The copy of this letter is submitted as Exhibit RF 127 and
comes from a document discovered by the US Army, listed as
ECR 174, which I submit as Exhibit RF 128, a document
consisting of a report of the Commissar of the Bank of
Belgium, of 12 June 1941, who also points out that the gold
stock of the Bank of the Netherlands amounted on 12 June
1941, to 1,021,800,000 guilders, of which only 134,600,000
guilders were in Holland, the rest being either in England,
South Africa or the United States.

The same report specifies that all the gold of Holland had
been removed.

Not only did the Germans seize the gold of the Bank of the
Netherlands, but they also placed a tax on the gold and
other means of payment which were in foreign countries and
owned by Netherlanders, The occupying power obliged private
individuals to deposit gold which was in their possession
with the Bank of the Netherlands, after which this gold was
requisitioned and handed over to the Reichsbank. A sum of
approximately 71,000,000 guilders was thus paid to the
public in exchange for the requisitioned gold.

It was thus, also, that the Germans bought, from the public,
various foreign stocks to a sum of 13,234,000 guilders and
Swedish Government securities to a sum of 4,623,100
guilders.

With important financial means which they had at their
disposal, the Germans proceeded to make important
acquisitions in Holland. Such acquisitions, made through
funds extorted from the Netherlands, cannot be considered as
an exchange in a real equivalent, but as realised only by
fictitious payments.

The Germans, in addition to numerous cases of requisitions
which were followed by no kind of settlement, had
clandestine dealings in the black market, and other dealings
which only appeared to be regular. They thus procured a
quantity of things of all kinds, leaving to the population
only a minimum of products insufficient to ensure their
vital needs.

In the second chapter of this presentation we shall examine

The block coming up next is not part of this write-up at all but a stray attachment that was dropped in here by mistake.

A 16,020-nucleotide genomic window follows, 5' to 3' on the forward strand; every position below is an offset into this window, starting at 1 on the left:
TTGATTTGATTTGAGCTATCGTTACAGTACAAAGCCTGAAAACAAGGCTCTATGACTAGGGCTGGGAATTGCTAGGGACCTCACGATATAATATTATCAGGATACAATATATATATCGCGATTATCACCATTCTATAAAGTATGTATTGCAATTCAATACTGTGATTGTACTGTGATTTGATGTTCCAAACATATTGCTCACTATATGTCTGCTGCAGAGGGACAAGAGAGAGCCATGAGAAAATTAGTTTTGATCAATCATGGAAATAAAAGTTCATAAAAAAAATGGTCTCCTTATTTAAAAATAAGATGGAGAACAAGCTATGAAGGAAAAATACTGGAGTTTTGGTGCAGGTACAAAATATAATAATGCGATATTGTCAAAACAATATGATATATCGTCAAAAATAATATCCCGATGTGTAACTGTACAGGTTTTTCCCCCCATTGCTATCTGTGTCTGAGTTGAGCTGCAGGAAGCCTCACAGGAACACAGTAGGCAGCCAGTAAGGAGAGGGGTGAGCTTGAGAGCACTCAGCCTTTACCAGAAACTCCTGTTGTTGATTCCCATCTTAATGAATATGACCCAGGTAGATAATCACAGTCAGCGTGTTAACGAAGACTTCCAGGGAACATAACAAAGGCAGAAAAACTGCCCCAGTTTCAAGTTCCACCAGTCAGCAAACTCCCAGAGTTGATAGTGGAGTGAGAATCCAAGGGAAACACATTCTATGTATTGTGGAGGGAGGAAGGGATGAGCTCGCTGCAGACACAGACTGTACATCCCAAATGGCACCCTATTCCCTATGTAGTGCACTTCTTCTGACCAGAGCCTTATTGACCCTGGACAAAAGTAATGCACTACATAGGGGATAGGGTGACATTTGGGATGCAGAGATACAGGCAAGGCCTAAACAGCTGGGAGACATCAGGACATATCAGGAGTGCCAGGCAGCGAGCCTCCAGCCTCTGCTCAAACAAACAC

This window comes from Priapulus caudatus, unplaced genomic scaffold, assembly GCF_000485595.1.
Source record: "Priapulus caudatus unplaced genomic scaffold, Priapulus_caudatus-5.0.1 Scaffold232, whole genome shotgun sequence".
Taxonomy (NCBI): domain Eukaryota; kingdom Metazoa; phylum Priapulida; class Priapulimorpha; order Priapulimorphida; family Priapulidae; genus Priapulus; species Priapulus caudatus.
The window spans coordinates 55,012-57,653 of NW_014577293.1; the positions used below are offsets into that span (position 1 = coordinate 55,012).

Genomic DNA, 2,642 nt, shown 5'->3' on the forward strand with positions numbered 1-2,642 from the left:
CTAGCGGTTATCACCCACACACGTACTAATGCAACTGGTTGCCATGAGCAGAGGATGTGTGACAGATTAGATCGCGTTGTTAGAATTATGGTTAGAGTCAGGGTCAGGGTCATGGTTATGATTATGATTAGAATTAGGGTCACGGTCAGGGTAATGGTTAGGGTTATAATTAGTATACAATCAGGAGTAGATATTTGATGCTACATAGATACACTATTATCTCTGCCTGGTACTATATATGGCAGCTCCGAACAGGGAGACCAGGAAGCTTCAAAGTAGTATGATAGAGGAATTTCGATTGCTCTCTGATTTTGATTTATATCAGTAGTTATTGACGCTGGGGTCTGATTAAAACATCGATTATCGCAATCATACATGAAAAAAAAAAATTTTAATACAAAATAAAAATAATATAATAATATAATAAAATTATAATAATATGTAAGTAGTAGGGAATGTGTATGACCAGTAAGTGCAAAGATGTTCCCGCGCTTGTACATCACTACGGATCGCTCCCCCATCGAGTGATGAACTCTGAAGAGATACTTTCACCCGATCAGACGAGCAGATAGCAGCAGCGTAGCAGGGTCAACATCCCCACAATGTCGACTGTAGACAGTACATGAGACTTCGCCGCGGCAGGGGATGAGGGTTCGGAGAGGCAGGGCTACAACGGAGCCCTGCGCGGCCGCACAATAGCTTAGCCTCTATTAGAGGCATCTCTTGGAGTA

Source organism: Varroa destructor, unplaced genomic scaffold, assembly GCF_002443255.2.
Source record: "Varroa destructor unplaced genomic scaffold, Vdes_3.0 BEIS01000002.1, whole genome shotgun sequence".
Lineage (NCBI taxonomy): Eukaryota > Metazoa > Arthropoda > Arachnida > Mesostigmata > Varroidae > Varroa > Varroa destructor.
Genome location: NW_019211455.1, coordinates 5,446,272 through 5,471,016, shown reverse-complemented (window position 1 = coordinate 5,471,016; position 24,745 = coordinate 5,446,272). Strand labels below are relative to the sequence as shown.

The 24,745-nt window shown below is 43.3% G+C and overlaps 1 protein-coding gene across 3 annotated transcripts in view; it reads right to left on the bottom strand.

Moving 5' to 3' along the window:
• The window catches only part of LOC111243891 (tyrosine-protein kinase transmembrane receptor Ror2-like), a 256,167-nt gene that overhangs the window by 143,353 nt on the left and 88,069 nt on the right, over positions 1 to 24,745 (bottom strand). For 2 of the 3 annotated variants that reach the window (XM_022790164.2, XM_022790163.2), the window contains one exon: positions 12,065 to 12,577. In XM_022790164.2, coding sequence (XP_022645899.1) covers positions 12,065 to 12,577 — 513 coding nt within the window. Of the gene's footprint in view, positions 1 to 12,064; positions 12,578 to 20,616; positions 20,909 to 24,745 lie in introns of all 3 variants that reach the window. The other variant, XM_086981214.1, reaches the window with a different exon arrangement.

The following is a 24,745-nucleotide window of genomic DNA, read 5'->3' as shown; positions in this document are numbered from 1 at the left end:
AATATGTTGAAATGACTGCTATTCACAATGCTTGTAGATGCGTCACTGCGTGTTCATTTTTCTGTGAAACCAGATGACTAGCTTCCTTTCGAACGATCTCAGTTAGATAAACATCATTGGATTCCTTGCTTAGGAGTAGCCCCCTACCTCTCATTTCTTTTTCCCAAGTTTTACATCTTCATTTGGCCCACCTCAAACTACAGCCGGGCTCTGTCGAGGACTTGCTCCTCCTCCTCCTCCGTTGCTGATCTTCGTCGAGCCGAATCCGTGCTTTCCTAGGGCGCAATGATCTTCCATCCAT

the clandestine
                                                   [Page 29]

purchases on the black market; and in a third chapter, the
acquisitions that were carried out in seemingly regular
ways.

THE BLACK MARKET

In Holland, as in all other occupied countries, the Germans
seized considerable quantities of merchandise on the black
market, in violation of the legislation on rationing which
they themselves had imposed.

It has not been possible, in view of the clandestine nature
of the operations, to determine even approximately the
quantities of all kinds of objects which the Germans seized
by this dishonest means. However, the secret report of the
German Colonel Veltjens, which I had the honour of
submitting this morning as Exhibit RF 112, gives us for a
period of five months, from July to the end of November,
some indications of the scope of the German acquisitions. I
quote a passage from the Veltjens report :

In the Netherlands, since the beginning of the 'action' the
following purchases were made and paid for by ordinary bank
remittances

                                   Reichsmark
  Non-ferrous metals                6,706,744
  Textiles                         55,285,568
  Wool                                753,878
  Leather skins and hides           4,723,130
  Casks                               254,928
  Furniture                           272,990
  Necessaries and luxuries            590,859
  Chemical and cosmetic products      152,191
  Various iron and steel wares      3,792,166
  Rags                                543,416
  Motor oil                            52,284
  Uncut diamonds                       25,064
  Sundries                            531,890
  
  Total for a period of five month 73,685,162

These purchases were paid for by bank cheques. A large
quantity of other merchandise which has not been possible to
determine was paid for by cash with guilders coming from the
so-called occupation indemnity.

THE PRESIDENT: We will adjourn now for ten minutes.

(A recess was taken)

M. GERTHOFFER: As to Chapter 3 which deals with the economic
plundering of the Netherlands, we will treat the question of
dealings of outward regularity from information provided us
by the Government of the Netherlands.

Industrial production: From testimony given by the
Representative of the Government of the Netherlands, which I
submit as Exhibit RF 129, it is clear that the Germans
utilised to their own profit the largest part of the
industrial potential of the Netherlands; all important
stocks which were in the factories were thus absorbed. The
value of those stocks was not less than 800,000,000
guilders; moreover, the occupants proceeded to large-scale
removal of machinery. In certain cases these removals were
not followed by even fictitious settlements. It has not yet
been possible to establish a balance sheet of these
spoliations, which often included all the machine equipment
of an industry.

As an example, we may indicate that, on a requisition order
of 4 March 1943, coming from the Reich Commissar, all the
machinery and technical equipment, including the designs and
blue prints of all the work shops and

                                                   [Page 30]

accessories of the blast furnaces of an important factory,
were removed without any indemnity, and transported to the